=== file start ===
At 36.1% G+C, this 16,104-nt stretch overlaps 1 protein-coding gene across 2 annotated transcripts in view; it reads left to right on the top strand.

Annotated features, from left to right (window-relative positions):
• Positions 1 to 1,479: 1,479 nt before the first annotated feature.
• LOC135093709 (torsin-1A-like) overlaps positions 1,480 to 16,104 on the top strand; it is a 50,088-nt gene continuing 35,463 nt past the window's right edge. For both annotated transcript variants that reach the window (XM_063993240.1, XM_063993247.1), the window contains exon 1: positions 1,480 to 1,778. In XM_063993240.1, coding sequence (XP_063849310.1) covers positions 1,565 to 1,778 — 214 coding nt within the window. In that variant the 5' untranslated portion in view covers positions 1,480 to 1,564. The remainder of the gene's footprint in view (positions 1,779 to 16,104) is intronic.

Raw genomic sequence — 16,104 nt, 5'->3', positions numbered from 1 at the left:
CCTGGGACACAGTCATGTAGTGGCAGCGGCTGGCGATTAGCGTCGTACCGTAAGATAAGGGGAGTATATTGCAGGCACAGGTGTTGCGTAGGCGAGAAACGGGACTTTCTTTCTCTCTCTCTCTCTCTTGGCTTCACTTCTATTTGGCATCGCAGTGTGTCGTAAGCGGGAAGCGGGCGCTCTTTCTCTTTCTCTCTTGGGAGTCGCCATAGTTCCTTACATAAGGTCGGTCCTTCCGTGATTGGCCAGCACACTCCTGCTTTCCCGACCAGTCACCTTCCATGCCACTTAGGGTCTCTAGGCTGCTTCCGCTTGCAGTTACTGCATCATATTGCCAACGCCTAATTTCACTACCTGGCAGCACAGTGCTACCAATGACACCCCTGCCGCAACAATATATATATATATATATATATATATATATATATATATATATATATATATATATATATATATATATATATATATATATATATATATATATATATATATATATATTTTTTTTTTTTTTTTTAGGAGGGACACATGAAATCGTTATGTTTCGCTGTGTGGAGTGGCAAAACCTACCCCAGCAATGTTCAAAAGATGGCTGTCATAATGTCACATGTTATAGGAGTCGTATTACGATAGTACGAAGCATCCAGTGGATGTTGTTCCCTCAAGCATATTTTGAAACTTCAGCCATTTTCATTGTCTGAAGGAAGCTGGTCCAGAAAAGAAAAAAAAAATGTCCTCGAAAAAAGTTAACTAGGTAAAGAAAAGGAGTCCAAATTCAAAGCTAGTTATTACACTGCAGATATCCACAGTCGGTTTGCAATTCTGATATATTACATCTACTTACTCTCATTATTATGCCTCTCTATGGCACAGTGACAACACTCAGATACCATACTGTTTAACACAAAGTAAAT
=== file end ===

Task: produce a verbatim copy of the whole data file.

At 36.1% G+C, this 16,104-nt stretch overlaps 1 protein-coding gene across 2 annotated transcripts in view; it reads left to right on the top strand.

Annotated features, from left to right (window-relative positions):
• Positions 1 to 1,479: 1,479 nt before the first annotated feature.
• LOC135093709 (torsin-1A-like) overlaps positions 1,480 to 16,104 on the top strand; it is a 50,088-nt gene continuing 35,463 nt past the window's right edge. For both annotated transcript variants that reach the window (XM_063993240.1, XM_063993247.1), the window contains exon 1: positions 1,480 to 1,778. In XM_063993240.1, coding sequence (XP_063849310.1) covers positions 1,565 to 1,778 — 214 coding nt within the window. In that variant the 5' untranslated portion in view covers positions 1,480 to 1,564. The remainder of the gene's footprint in view (positions 1,779 to 16,104) is intronic.

Raw genomic sequence — 16,104 nt, 5'->3', positions numbered from 1 at the left:
CCTGGGACACAGTCATGTAGTGGCAGCGGCTGGCGATTAGCGTCGTACCGTAAGATAAGGGGAGTATATTGCAGGCACAGGTGTTGCGTAGGCGAGAAACGGGACTTTCTTTCTCTCTCTCTCTCTCTTGGCTTCACTTCTATTTGGCATCGCAGTGTGTCGTAAGCGGGAAGCGGGCGCTCTTTCTCTTTCTCTCTTGGGAGTCGCCATAGTTCCTTACATAAGGTCGGTCCTTCCGTGATTGGCCAGCACACTCCTGCTTTCCCGACCAGTCACCTTCCATGCCACTTAGGGTCTCTAGGCTGCTTCCGCTTGCAGTTACTGCATCATATTGCCAACGCCTAATTTCACTACCTGGCAGCACAGTGCTACCAATGACACCCCTGCCGCAACAATATATATATATATATATATATATATATATATATATATATATATATATATATATATATATATATATATATATATATATATATATATATATATATATATATATATTTTTTTTTTTTTTTTTAGGAGGGACACATGAAATCGTTATGTTTCGCTGTGTGGAGTGGCAAAACCTACCCCAGCAATGTTCAAAAGATGGCTGTCATAATGTCACATGTTATAGGAGTCGTATTACGATAGTACGAAGCATCCAGTGGATGTTGTTCCCTCAAGCATATTTTGAAACTTCAGCCATTTTCATTGTCTGAAGGAAGCTGGTCCAGAAAAGAAAAAAAAAATGTCCTCGAAAAAAGTTAACTAGGTAAAGAAAAGGAGTCCAAATTCAAAGCTAGTTATTACACTGCAGATATCCACAGTCGGTTTGCAATTCTGATATATTACATCTACTTACTCTCATTATTATGCCTCTCTATGGCACAGTGACAACACTCAGATACCATACTGTTTAACACAAAGTAAAT